When the pandemic hit back in March, once I’d recovered from the shock of lockdown and its growing impact on the sector, I stopped everything else I was doing and started listening to charity leaders. I had lots of conversations and spent a lot of time on Zoom. After each conversation I spent time wondering how I and Good Innovation could be helpful at this point in history. How could we help a sector that has always helped us? It was time to give back again.
What I heard was a tale of two responses to the crisis. On the one hand, leaders were hunkering-down and conserving cash, stopping activity and making plans for furlough. It was a negative place of needs-must slashing, abandoning best-laid plans and gloomy forecasting. On the other hand, I heard positive wonder at the agility that their charities had shown. Decision-making that had never been so nimble, innovation happening at pace and scale, teams feeling empowered and energised, silos crumbling, laser focus on what was important and stopping what wasn’t. Entire programmes of work were moving online overnight. Big strategic initiatives were brought forward by two years and implemented in two weeks. It was energising. It was exciting. It was remarkable. It was necessary.
I also heard how some leaders were determined not to let a ‘good crisis go to waste’. They wanted to capture all the good stuff that had changed in their charities. They didn't want to go back to the old ways, to business as usual. They wanted to keep the agility, retain the pace of innovation, keep the silos at bay and generally emerge stronger and more impactful. They were determined that they would ‘build back better’.
I loved this ambition. And it also provided me with a solution to how we could help the sector. We could help by supporting these leaders to deliver their ambition to build back better.
So we developed a pro bono session for senior leadership teams to take time-out from the crisis and reflect on the big questions that they might need to work through, the behaviours and ways of working that they wanted to keep and those they wanted to stop, and what actions they could take now to start building back better. Since then, we’ve delivered lots of these sessions and they’ve provided a fascinating insight into the challenges and opportunities of building back a better and more resilient sector.
From all the conversations we’ve had, the overriding question that pervades charity planning now is ‘How can we do more with less?’ If you accept (and most do), that the crisis will drive a long-term increase in the demand for charity services but a corresponding decline in resources (income, staffing, etc), then the challenge for charities is how to drive greater impact with fewer resources.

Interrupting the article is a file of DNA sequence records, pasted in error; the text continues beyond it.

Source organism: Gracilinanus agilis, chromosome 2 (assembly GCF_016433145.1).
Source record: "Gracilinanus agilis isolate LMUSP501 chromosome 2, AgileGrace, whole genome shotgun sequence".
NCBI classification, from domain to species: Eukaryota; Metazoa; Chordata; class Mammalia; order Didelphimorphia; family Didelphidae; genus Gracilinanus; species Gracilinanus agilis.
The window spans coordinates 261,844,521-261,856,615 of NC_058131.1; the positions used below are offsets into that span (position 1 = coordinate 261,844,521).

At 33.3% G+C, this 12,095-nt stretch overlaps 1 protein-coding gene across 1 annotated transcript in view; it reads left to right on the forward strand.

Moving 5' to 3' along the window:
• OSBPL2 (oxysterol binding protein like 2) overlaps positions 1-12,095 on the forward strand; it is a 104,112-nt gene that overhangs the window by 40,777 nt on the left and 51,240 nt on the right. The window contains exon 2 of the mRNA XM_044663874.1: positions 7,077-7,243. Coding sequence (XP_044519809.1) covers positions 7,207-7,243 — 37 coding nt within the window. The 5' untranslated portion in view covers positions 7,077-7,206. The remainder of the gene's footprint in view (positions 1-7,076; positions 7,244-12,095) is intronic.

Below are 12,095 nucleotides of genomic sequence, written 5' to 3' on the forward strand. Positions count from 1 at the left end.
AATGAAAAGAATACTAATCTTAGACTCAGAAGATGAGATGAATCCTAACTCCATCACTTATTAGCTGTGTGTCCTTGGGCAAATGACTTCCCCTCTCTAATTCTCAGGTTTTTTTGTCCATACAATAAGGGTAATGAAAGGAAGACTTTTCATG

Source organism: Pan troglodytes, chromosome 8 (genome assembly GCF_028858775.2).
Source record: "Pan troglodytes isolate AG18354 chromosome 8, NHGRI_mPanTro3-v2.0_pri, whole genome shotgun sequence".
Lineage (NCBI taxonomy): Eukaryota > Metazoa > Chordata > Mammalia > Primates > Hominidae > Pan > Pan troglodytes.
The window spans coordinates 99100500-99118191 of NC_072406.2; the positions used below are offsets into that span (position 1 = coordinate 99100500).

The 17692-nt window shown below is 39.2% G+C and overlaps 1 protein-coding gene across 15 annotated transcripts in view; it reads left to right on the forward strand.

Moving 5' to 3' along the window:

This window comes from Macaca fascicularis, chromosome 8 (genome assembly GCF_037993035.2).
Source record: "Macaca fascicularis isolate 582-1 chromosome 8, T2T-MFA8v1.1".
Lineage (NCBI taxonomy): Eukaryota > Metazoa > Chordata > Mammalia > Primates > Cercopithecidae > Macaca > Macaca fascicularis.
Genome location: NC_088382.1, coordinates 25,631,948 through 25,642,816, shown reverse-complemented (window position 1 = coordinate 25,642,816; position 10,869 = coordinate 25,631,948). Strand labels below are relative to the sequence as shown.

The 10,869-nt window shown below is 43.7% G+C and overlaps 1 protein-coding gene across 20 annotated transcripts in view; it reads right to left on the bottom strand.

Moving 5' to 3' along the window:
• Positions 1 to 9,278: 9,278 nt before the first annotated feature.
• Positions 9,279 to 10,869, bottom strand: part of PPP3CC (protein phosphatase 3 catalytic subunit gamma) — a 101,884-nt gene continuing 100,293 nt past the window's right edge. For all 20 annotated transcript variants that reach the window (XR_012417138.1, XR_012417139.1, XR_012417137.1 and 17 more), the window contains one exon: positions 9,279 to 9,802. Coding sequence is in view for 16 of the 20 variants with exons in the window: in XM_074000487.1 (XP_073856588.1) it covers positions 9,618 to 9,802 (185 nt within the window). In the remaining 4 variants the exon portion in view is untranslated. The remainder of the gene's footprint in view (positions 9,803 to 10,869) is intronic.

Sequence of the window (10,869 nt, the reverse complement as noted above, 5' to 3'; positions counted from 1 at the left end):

From our Build Back Better discussions with senior leaders across the sector, it’s clear that in order to build back better, charities need to build on the positive changes that emerged during the crisis in five key areas:
Consolidation: Creating and maintaining a laser focus on where they can have the greatest impact, stopping other activity and aligning their operating models accordingly. Charities simply won’t have the resources to do everything they might want to.
Service and programme innovation: Inventing new service delivery models, including digitisation, to drive greater reach at lower cost and creating more sustainable services with business models ‘built-in’.
Income diversification: Diversifying income in its broadest sense so that it’s no longer so reliant on voluntary income and a consequent focus on commercialising charity assets, skills and services to create both income and impact.
Collaboration: More radical collaboration between charities to deliver mission and generate money, but also beyond the sector with corporates and start-ups. During the crisis, for instance, there was a level of communication between charities and their partners that could be built upon to create a more open and coordinated effort to solve society's problems together.
Culture change: More empowered, agile, passionate, urgent, engaged teams. Building on the positive behavioural changes that emerged during the crisis and embedding them as ‘just the way we do things’ in the new normal.
Achieving these at the scale and with the proficiency that will be required to ‘deliver more with less’ will obviously be a challenge, but identifying these broad opportunities is a great start. In their response to Covid, the leaders we supported with Build Back Better have all proved they’re capable of amazing change, so I’m truly excited to see how they and the rest of the sector rise to the challenge.
If you are an Executive leader and believe you and your peers might benefit from spending time considering how to Build Back Better, please get in touch. All you need is an eye to the future, a view of the past and a willingness to spend two more hours on Zoom(!), we’ll do the rest.